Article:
One of the most popular talks at my recent b-school reunion was one entitled, “How to Live an Extraordinary Life?” Stever Robbins, an alumnus and a CEO advisor, spoke.
It was a great talk (a version of it is up top, or click here). For me, the best part was when he talked about some “dastardly myths.” Two in particular were very interesting to me.
First, he talked about the limits of planning. He thinks being organized, intentional, and on-point is all good, but, unfortunately, the world around you changes. He has found that the best pivots in a person’s life are often based on a serendipity: a new person in your life, a new career interest, a phone call out-of-the-blue. His advice? Look for those moments.
Second, he talked about delayed gratification and why it doesn’t work for most people. We’re taught that “pain today and happiness later” is the way to go.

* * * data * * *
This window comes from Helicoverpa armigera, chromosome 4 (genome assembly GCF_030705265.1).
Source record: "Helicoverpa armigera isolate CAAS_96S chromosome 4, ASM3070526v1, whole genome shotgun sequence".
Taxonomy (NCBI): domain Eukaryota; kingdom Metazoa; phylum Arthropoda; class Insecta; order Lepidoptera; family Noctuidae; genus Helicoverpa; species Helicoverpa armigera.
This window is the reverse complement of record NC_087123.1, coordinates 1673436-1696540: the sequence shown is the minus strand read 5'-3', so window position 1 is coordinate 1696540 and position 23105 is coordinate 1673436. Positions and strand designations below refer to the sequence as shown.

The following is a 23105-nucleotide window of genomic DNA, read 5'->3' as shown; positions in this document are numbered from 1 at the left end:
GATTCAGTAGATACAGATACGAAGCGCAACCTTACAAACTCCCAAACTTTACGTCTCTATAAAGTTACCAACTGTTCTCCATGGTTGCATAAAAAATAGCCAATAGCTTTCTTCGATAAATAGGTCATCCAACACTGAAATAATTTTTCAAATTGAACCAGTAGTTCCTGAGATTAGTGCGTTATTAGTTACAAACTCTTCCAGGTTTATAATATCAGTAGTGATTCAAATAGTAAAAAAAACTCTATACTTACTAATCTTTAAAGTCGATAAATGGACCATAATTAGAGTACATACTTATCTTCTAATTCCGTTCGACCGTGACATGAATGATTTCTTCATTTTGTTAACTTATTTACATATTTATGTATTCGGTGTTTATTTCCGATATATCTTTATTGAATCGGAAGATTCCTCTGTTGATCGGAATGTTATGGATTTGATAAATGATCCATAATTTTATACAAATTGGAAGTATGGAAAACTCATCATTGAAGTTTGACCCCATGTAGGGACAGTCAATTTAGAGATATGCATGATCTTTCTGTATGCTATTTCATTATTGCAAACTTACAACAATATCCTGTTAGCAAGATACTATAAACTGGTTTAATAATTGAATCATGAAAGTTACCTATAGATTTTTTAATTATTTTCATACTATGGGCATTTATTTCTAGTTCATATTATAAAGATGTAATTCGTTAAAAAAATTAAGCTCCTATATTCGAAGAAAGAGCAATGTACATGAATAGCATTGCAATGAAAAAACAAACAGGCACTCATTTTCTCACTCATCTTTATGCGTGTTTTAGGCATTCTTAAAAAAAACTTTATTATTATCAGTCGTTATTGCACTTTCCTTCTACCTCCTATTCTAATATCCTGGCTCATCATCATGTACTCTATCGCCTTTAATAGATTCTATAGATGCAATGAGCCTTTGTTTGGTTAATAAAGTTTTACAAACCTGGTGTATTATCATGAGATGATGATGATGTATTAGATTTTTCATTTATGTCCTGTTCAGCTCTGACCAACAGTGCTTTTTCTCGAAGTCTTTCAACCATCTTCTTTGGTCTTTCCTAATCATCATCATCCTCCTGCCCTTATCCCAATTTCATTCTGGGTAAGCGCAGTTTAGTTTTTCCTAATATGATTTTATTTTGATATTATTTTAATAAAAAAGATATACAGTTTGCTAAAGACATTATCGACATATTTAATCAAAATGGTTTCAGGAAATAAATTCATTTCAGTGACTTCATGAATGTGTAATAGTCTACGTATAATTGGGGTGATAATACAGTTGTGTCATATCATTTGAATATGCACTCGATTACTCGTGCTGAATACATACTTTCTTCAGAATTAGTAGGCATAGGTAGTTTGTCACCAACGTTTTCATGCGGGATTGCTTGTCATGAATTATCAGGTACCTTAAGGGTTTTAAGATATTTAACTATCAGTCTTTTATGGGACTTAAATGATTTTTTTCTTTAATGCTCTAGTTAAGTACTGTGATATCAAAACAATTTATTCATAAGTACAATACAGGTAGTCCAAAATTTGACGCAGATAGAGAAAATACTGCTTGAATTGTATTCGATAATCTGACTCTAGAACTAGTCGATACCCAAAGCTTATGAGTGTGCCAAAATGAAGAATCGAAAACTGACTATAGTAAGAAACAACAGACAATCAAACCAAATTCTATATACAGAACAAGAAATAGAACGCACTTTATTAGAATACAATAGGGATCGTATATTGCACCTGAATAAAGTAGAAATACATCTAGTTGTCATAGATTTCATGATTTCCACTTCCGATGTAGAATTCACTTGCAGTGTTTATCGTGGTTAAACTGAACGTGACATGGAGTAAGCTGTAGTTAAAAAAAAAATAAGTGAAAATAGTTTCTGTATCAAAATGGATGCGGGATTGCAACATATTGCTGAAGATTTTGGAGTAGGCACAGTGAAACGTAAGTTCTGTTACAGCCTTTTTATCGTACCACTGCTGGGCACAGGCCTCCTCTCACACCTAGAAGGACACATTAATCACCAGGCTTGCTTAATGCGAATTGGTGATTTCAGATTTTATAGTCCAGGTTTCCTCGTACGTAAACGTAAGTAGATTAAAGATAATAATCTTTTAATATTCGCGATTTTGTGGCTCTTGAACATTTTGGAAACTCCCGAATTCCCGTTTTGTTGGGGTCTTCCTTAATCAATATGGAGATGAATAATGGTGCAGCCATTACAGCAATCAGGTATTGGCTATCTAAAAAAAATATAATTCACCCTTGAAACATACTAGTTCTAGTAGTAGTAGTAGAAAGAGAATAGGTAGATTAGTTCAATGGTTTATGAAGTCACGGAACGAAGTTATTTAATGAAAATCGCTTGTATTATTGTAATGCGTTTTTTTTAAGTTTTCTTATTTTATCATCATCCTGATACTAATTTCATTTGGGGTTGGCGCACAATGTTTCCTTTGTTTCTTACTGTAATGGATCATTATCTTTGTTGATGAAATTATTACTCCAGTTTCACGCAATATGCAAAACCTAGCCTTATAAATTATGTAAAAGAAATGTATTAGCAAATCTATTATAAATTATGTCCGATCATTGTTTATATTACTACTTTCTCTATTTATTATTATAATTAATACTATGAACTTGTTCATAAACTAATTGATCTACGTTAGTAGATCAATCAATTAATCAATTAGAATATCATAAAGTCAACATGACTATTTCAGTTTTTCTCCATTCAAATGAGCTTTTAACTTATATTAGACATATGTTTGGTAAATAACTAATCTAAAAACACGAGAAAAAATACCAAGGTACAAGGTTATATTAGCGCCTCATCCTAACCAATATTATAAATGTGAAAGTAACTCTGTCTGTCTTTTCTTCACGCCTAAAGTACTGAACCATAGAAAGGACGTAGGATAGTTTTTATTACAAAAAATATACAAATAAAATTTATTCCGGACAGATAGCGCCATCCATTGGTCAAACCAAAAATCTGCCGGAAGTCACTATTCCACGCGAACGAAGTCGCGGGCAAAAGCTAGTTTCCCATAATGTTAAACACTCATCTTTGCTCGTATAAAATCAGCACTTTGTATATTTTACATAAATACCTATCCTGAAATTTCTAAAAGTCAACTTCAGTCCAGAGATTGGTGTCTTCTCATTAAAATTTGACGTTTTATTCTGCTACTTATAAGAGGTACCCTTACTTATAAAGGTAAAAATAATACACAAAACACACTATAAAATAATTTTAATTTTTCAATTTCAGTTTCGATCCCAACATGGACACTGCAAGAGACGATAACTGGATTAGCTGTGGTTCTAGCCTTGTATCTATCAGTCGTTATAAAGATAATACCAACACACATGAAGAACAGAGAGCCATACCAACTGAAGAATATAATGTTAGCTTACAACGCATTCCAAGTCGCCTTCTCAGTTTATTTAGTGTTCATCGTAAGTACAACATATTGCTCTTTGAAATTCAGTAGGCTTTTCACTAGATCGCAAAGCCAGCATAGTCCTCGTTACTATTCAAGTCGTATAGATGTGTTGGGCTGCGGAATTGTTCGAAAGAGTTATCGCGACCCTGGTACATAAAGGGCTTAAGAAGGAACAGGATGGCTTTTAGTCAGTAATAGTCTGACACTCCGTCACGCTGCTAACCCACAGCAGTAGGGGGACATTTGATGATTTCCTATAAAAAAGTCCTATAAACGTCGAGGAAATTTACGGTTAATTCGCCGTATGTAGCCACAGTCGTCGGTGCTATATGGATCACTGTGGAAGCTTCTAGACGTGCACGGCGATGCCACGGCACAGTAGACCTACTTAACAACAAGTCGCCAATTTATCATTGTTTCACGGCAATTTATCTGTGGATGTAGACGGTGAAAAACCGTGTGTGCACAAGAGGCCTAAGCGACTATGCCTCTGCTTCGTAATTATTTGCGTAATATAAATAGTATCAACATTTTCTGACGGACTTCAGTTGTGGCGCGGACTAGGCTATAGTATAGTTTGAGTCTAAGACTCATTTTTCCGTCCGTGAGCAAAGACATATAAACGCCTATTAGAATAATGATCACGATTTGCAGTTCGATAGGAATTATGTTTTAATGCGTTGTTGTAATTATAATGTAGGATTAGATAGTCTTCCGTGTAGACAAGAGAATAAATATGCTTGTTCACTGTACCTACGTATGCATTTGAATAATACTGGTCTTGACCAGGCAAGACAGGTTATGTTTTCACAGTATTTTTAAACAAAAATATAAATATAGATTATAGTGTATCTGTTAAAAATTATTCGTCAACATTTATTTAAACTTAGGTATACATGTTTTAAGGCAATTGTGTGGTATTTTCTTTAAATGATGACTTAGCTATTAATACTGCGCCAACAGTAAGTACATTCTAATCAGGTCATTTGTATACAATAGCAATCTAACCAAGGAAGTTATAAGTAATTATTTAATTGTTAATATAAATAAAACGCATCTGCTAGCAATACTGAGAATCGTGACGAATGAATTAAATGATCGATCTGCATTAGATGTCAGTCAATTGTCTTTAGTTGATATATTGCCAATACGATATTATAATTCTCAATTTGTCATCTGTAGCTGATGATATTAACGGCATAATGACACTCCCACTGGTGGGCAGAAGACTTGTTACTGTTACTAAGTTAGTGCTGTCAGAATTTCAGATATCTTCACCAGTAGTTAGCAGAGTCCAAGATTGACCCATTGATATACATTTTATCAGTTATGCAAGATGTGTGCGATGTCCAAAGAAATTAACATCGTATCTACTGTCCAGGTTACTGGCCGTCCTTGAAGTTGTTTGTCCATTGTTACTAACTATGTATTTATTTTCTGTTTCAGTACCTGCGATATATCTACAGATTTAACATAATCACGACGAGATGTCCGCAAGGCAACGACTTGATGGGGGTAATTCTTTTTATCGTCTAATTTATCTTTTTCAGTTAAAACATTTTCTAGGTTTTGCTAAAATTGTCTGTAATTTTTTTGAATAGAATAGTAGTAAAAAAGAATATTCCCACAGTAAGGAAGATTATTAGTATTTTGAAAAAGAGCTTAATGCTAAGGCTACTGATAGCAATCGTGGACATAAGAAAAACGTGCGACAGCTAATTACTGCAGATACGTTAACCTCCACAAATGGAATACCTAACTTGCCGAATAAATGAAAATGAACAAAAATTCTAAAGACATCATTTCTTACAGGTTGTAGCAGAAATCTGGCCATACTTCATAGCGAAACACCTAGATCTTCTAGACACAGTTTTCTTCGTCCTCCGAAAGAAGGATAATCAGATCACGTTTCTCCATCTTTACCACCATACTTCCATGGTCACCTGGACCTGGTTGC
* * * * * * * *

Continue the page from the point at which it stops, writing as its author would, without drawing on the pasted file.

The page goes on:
Stever doesn’t think so. For example, he serves as a career coach for some HBS students. He says he often hears this: “I need to pay off my student loans. So, I will work in Industry X, which I don’t like, until I save enough money. Then, I will go do what I really want to do.”
Stever thinks that a job over time boxes you in. You accumulate beliefs, relationships, and habits that prevent you from switching jobs later. You become part of that industry, your skills become specialized, and it’s really hard to switch tracks.
Stever believes that the biggest obstacle to change for people is not fear, but is, instead, habits. If your whole time is spent being with people in an industry you don’t really like, you over time will become one of them.
His advice? Seek fulfillment first. There’s nothing wrong with making money, but find something that feeds you. Avoid the trap of delayed gratification.
For me, in my career, the less I’ve emphasized money, the more fulfilled I’ve felt. And, the less I’ve focused on money, the more it came. Total irony.
A very interesting talk.